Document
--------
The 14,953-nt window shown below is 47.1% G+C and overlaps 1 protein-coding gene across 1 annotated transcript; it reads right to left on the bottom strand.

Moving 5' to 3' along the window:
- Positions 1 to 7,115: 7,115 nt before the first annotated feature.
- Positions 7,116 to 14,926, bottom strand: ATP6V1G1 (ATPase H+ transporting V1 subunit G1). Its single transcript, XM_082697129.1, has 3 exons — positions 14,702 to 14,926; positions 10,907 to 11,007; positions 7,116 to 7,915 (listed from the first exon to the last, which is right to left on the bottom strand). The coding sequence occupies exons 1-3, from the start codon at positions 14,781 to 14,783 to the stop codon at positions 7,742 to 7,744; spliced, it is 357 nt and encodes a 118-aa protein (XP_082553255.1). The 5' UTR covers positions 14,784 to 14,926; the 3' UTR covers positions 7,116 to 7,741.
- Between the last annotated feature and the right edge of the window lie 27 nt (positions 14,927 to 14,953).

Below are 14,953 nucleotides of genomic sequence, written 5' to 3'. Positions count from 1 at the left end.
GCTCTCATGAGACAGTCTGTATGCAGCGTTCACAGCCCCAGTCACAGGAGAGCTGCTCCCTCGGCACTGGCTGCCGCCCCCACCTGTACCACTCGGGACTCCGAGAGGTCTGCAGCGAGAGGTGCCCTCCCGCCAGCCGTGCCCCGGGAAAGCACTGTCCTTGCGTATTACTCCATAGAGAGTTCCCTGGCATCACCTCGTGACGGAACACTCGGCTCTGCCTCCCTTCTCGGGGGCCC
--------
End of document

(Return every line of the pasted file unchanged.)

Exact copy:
The 14,953-nt window shown below is 47.1% G+C and overlaps 1 protein-coding gene across 1 annotated transcript; it reads right to left on the bottom strand.

Moving 5' to 3' along the window:
- Positions 1 to 7,115: 7,115 nt before the first annotated feature.
- Positions 7,116 to 14,926, bottom strand: ATP6V1G1 (ATPase H+ transporting V1 subunit G1). Its single transcript, XM_082697129.1, has 3 exons — positions 14,702 to 14,926; positions 10,907 to 11,007; positions 7,116 to 7,915 (listed from the first exon to the last, which is right to left on the bottom strand). The coding sequence occupies exons 1-3, from the start codon at positions 14,781 to 14,783 to the stop codon at positions 7,742 to 7,744; spliced, it is 357 nt and encodes a 118-aa protein (XP_082553255.1). The 5' UTR covers positions 14,784 to 14,926; the 3' UTR covers positions 7,116 to 7,741.
- Between the last annotated feature and the right edge of the window lie 27 nt (positions 14,927 to 14,953).

Below are 14,953 nucleotides of genomic sequence, written 5' to 3'. Positions count from 1 at the left end.
GCTCTCATGAGACAGTCTGTATGCAGCGTTCACAGCCCCAGTCACAGGAGAGCTGCTCCCTCGGCACTGGCTGCCGCCCCCACCTGTACCACTCGGGACTCCGAGAGGTCTGCAGCGAGAGGTGCCCTCCCGCCAGCCGTGCCCCGGGAAAGCACTGTCCTTGCGTATTACTCCATAGAGAGTTCCCTGGCATCACCTCGTGACGGAACACTCGGCTCTGCCTCCCTTCTCGGGGGCCC